The side effects of the fixed mathematics ability stigma

The side effects of the fixed mathematics ability stigma

Ethan sheds light on how the belief that mathematical ability is equivalent to intelligence affects the confidence of students who are capable of doing well in other subjects, and how math teachers can address this issue.

Having taught extra mathematics to a lot of my friends in high school, I have often come across the mentality of “I am not a math per- son” and the belief that their mathematical ability is fixed. Once people struggle at doing mathematics and don not understand a con- cept, which someone else might have under- stood quickly, they believe they are destined to not be able to do mathematics. This stretches further to them believing not just that they are bad at math, but they are not smart enough overall.

After some work, following from someone in that position, I have also seen how their marks improve drastically in mathematics, and even- tually in other academic areas too. Once they have proof for themselves that they are smart enough, the fallacy that many fall into disap- pears. After that, the more they work at it and

inevitably improve, the more their overall con- fidence improves.It was such a relief to hear from the parent of a friend, whom I was help- ing with mathematics, that since they started doing better at mathematics their marks in sciences, languages, and every subject that required them to apply themselves, improved radically. I noticed a positive change in his con- fidence and how he approached new academic challenges with a sense of ease instead of one of self-doubt.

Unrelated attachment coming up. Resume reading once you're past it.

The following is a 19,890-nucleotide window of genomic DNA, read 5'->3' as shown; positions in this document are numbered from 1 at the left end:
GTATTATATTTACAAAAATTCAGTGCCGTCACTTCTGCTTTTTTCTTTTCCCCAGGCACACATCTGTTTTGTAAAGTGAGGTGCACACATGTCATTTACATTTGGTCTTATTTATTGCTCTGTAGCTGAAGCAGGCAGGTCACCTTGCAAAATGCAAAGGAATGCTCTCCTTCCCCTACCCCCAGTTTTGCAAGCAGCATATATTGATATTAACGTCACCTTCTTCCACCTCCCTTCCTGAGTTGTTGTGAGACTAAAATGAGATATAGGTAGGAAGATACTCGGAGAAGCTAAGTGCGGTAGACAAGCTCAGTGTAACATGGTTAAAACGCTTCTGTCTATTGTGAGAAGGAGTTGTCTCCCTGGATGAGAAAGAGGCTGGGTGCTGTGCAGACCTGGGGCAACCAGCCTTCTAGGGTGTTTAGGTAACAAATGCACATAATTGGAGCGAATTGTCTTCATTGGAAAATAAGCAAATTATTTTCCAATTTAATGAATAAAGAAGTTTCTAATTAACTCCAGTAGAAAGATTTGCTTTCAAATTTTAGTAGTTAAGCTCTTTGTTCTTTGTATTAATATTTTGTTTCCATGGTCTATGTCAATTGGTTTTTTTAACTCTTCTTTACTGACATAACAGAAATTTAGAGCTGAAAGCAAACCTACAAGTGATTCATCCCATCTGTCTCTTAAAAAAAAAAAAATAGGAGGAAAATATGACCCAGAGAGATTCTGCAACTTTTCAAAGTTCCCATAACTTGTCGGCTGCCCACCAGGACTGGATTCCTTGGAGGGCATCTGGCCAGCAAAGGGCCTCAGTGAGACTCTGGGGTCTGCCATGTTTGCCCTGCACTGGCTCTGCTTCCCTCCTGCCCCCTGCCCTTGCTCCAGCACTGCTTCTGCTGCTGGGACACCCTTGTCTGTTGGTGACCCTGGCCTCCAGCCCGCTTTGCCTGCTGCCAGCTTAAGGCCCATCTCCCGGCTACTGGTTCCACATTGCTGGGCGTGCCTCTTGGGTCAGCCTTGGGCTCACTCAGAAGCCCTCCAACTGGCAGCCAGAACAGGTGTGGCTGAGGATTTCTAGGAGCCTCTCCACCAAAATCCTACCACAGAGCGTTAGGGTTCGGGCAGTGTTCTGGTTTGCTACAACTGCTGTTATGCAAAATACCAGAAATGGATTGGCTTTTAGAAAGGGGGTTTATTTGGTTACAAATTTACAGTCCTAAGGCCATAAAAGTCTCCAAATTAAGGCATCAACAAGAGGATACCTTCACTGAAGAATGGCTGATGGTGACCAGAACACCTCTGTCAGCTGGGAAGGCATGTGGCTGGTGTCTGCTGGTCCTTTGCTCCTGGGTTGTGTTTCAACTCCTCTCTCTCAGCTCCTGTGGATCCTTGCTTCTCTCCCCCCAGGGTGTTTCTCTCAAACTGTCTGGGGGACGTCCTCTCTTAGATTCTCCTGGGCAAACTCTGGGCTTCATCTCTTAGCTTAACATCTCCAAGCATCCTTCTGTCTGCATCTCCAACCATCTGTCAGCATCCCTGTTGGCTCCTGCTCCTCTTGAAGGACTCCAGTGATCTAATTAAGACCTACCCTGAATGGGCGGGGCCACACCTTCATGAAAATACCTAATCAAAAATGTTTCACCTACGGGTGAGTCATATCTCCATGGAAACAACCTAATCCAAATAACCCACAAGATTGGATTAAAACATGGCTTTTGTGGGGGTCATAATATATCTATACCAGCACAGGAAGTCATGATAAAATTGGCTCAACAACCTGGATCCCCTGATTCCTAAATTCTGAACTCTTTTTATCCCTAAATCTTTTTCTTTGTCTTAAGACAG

This is what we have been conditioned to in school where we are always told our math and science marks are what we are being tested on and if we don’t do well in these subjects, then we would not be able to do a degree or let alone anything valuable. While it is true that some have more of an overall affin- ity for mathematics and also that some people are more inclined to some math areas than other areas, it is not true that their mathematical ability is equal to their intelligence overall. There are so many avenues to do something smart, whether it be literature, business, or even gastronomy, which are all extremely relevant. Many people are bottlenecked by this belief that since they cannot do mathematics, all hope is lost in any academic area. Their path to achieving well in some direction can start with tackling their all-or-nothing view of mathematics- ics, which in turn can reveal they have the ability in many other areas too.

Ethan Quirke

Undergraduate Student in Computer Science and Mathematics STELLENBOSCH UNIVERSITY